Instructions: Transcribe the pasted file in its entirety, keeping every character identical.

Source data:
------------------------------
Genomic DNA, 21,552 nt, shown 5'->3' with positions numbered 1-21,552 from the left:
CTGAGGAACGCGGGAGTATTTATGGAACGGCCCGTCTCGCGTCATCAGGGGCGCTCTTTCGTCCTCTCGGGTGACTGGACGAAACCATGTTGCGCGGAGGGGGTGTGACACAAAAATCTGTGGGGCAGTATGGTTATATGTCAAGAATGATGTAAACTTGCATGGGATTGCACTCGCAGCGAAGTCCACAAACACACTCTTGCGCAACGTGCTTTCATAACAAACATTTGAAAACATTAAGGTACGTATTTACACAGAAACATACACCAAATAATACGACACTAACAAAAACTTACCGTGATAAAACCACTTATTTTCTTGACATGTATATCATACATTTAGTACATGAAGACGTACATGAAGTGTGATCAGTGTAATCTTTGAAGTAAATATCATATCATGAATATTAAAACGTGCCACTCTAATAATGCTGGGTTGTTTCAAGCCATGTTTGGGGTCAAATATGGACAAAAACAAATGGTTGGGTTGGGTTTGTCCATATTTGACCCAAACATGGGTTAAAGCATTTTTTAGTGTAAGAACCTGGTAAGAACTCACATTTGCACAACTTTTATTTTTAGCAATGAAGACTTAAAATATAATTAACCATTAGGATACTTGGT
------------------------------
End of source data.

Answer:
Genomic DNA, 21,552 nt, shown 5'->3' with positions numbered 1-21,552 from the left:
CTGAGGAACGCGGGAGTATTTATGGAACGGCCCGTCTCGCGTCATCAGGGGCGCTCTTTCGTCCTCTCGGGTGACTGGACGAAACCATGTTGCGCGGAGGGGGTGTGACACAAAAATCTGTGGGGCAGTATGGTTATATGTCAAGAATGATGTAAACTTGCATGGGATTGCACTCGCAGCGAAGTCCACAAACACACTCTTGCGCAACGTGCTTTCATAACAAACATTTGAAAACATTAAGGTACGTATTTACACAGAAACATACACCAAATAATACGACACTAACAAAAACTTACCGTGATAAAACCACTTATTTTCTTGACATGTATATCATACATTTAGTACATGAAGACGTACATGAAGTGTGATCAGTGTAATCTTTGAAGTAAATATCATATCATGAATATTAAAACGTGCCACTCTAATAATGCTGGGTTGTTTCAAGCCATGTTTGGGGTCAAATATGGACAAAAACAAATGGTTGGGTTGGGTTTGTCCATATTTGACCCAAACATGGGTTAAAGCATTTTTTAGTGTAAGAACCTGGTAAGAACTCACATTTGCACAACTTTTATTTTTAGCAATGAAGACTTAAAATATAATTAACCATTAGGATACTTGGT